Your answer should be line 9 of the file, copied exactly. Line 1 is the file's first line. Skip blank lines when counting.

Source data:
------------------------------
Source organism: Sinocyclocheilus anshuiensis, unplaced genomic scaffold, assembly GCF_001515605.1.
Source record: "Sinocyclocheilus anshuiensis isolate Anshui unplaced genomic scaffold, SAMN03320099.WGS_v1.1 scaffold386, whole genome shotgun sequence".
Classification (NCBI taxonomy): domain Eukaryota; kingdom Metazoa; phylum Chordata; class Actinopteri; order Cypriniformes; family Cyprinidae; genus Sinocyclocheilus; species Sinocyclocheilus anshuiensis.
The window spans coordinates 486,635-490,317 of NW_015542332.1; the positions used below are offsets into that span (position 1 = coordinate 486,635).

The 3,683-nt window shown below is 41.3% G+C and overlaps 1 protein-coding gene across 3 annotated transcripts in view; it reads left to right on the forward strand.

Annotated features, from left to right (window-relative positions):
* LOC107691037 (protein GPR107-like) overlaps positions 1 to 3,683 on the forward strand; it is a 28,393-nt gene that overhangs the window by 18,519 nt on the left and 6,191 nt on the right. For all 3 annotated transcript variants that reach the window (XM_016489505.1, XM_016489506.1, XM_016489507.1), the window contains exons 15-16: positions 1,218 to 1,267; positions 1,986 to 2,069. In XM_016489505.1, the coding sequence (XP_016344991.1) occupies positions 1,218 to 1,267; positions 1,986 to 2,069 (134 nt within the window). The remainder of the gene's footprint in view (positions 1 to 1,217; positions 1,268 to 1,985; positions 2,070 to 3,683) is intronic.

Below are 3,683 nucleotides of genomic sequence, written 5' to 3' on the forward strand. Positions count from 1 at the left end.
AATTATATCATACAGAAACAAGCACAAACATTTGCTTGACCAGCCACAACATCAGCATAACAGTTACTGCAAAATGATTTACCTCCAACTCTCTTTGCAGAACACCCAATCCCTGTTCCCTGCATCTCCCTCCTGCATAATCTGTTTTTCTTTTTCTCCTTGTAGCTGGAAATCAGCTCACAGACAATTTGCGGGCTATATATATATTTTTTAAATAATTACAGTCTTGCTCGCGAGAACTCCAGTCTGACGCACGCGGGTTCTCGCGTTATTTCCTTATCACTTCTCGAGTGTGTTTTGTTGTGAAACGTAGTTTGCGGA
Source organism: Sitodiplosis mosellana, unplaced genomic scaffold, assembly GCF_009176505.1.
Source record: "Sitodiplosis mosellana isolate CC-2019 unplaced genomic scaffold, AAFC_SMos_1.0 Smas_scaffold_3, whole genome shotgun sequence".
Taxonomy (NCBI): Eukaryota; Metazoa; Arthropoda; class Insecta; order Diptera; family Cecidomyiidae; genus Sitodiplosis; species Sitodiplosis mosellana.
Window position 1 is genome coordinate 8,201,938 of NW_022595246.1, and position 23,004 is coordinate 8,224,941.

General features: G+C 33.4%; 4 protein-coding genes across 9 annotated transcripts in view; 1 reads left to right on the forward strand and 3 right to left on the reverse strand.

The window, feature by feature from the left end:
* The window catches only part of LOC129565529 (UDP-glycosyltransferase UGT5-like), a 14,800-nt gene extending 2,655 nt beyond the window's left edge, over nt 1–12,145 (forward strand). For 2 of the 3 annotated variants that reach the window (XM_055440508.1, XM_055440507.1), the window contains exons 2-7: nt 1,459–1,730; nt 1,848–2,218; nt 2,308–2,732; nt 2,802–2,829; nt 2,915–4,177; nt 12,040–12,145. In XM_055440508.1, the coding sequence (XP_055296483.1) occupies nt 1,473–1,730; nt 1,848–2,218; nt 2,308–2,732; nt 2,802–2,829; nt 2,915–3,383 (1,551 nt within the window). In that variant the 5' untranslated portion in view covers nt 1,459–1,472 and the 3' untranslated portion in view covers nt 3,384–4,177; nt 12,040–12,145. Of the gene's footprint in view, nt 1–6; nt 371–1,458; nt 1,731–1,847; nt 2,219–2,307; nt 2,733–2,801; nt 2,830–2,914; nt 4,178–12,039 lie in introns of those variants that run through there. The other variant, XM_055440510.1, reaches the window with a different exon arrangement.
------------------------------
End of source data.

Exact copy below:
AATTATATCATACAGAAACAAGCACAAACATTTGCTTGACCAGCCACAACATCAGCATAACAGTTACTGCAAAATGATTTACCTCCAACTCTCTTTGCAGAACACCCAATCCCTGTTCCCTGCATCTCCCTCCTGCATAATCTGTTTTTCTTTTTCTCCTTGTAGCTGGAAATCAGCTCACAGACAATTTGCGGGCTATATATATATTTTTTAAATAATTACAGTCTTGCTCGCGAGAACTCCAGTCTGACGCACGCGGGTTCTCGCGTTATTTCCTTATCACTTCTCGAGTGTGTTTTGTTGTGAAACGTAGTTTGCGGA